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People

Jewish Family Services screening film on adoption

Katie and Gail Gregory of Framingham

Katie and Gail Gregory of Framingham

ADOPTION CELEBRATION: Fifteen years ago, Gail and Mike Gregory adopted their daughter, Katie, as an infant through Jewish Family Service of Metrowest, which is based in their hometown of Framingham.

“I have no doubt I would have been somebody’s mother, but I wouldn’t have been Katie’s mother without JFS,” Gail Gregory said, “and that has made all the difference in my life.”

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Gregory subsequently volunteered with the nonprofit agency, worked in its development department, and now serves as a vice president on its board of directors. Most recently, she helped organize an inaugural event to celebrate the Julia Michelson Memorial Adoption Education Series, to be held Thursday from 6:30 to 9 p.m. at Jordan’s Furniture in Natick.

The event will feature a screening of the award-winning documentary “Somewhere Between,” and a discussion and dessert reception with film director and adoptive parent Linda Goldstein Knowlton of California.

The series is the result of a donation from Holocaust survivor Max Michelson, a longtime Framingham resident who now lives in Newton, in memory of his wife of 62 years. Julia Michelson, a clinical social worker who had a special interest in adoption, died in 2011, at age 85.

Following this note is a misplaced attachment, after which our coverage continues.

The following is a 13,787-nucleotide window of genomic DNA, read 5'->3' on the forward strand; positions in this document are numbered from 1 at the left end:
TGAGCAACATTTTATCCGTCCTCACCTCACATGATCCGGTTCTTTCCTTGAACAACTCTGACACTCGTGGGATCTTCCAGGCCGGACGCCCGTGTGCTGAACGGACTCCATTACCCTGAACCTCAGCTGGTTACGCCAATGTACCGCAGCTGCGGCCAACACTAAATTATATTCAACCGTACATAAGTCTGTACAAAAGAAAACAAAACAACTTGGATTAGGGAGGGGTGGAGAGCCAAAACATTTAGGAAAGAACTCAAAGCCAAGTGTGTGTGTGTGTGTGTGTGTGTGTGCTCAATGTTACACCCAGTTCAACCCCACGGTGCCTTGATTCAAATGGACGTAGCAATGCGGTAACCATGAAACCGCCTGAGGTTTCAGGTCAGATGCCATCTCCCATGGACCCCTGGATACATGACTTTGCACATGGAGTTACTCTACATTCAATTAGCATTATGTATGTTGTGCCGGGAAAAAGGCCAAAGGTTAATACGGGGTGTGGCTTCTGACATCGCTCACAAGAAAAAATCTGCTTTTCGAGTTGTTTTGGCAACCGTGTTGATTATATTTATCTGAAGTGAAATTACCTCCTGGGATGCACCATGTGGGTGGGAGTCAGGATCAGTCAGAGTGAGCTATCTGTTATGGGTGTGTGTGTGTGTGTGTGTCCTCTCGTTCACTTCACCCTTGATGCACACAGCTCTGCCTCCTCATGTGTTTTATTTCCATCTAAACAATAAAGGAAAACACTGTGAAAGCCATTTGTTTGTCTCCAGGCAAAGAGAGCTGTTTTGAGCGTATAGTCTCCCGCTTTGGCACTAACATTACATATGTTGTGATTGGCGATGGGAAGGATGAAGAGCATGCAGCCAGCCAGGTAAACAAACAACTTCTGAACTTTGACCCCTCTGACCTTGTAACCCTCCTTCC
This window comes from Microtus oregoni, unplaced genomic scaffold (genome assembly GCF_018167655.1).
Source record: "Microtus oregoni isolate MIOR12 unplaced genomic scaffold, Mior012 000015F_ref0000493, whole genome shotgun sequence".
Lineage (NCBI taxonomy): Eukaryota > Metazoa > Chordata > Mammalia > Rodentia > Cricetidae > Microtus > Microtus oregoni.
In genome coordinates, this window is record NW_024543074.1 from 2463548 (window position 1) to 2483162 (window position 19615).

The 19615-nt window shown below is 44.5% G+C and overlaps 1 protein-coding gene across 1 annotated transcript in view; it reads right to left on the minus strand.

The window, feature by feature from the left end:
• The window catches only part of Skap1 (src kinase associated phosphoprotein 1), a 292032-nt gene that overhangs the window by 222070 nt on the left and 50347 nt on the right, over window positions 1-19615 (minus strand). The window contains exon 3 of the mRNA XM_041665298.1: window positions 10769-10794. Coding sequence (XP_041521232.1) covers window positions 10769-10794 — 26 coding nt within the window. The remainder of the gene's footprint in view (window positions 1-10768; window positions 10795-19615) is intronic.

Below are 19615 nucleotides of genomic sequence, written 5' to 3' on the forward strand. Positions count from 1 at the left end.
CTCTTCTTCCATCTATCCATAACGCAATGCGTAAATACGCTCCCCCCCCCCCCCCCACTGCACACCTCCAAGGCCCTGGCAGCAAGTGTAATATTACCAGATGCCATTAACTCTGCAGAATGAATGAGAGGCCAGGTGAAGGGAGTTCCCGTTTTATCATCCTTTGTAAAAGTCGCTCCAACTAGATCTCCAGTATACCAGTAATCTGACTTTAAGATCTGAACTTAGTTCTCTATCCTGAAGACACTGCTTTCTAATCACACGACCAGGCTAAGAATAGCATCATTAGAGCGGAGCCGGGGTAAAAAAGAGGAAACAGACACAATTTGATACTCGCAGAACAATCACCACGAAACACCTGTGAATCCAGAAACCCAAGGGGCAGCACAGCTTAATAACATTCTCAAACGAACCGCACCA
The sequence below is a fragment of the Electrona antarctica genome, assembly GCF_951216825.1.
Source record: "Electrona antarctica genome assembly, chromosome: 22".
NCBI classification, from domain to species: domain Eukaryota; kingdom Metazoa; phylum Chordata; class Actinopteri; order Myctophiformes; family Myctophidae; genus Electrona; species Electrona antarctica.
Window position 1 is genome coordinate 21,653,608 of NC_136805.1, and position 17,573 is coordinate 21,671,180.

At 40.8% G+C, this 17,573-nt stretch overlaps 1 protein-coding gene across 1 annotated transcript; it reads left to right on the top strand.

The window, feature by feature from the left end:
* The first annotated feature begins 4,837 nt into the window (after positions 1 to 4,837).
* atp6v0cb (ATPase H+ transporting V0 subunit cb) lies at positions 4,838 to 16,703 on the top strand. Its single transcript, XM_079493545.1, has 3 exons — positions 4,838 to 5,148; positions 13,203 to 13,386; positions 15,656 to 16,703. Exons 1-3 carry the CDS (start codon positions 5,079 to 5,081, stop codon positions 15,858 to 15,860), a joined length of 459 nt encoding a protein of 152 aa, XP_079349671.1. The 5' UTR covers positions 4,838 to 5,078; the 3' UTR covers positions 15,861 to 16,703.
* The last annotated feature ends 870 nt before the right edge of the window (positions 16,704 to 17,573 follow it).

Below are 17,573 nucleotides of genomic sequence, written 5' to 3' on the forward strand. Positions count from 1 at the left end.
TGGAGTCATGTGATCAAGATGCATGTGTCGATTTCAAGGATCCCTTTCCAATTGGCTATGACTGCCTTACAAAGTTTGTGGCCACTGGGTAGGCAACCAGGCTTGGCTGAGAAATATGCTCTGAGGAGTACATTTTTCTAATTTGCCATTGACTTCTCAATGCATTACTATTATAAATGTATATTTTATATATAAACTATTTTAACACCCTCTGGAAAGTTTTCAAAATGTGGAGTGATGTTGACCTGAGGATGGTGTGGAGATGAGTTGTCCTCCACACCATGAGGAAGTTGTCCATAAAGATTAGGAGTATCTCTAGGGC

Michelson said his wife would “wholeheartedly approve” of the fund he set up in her honor. The Michelsons helped start the local Jewish Family Service organization, and served as board presidents. Julia was among the board leaders who supported the launch of the Adoption Choices program in 1982.

Gregory said this week’s screening will have special meaning, aside from celebrating the importance of adoption.

“It’s a wonderful way to pay tribute to a wonderful woman whom we all miss very much,” she said.

The event is free, although registration is required; call 508-875-3100, ext. 100, or e-mail lshuster@ jfsmw.org. For more information, visit www.jfsmw.org .

FACING CANCER TOGETHER: After being treated for colon cancer in 2009, graphic designer and creative director Vartus Varadian was referred to Facing Cancer Together in her hometown of Newton, where she began taking Chinese brush-painting lessons as a way to take her mind off the disease.

When the group’s instructor, Randi Greenberg Meryl, lost her battle with cancer in June, Varadian stepped in to lead the class so its members could remain together.

Varadian will give a demonstration of Chinese brush painting at Giving Hope, an art exhibition and sale benefiting Facing Cancer Together taking place from 6 to 8 p.m. Thursday at Waterstone at Wellesley, 27 Washington St. The event will also feature works by the Wishing Well Art Studio and a special tribute to the late Dr. Harriet Berman, cofounder and first executive director of the cancer support organization, whose nature photos will be on display.

Varadian enjoys the challenge of Chinese brush painting, and its rhythm of movement as watercolors are applied to rice paper in single strokes.

“It’s very therapeutic,” said Varadian, who is cancer-free once again, following a bone marrow transplant to treat leukemia in 2010. “You’re with a nice group of people, and while you’re concentrating on this beautiful art, you forget all about your illness. It’s good for the soul.”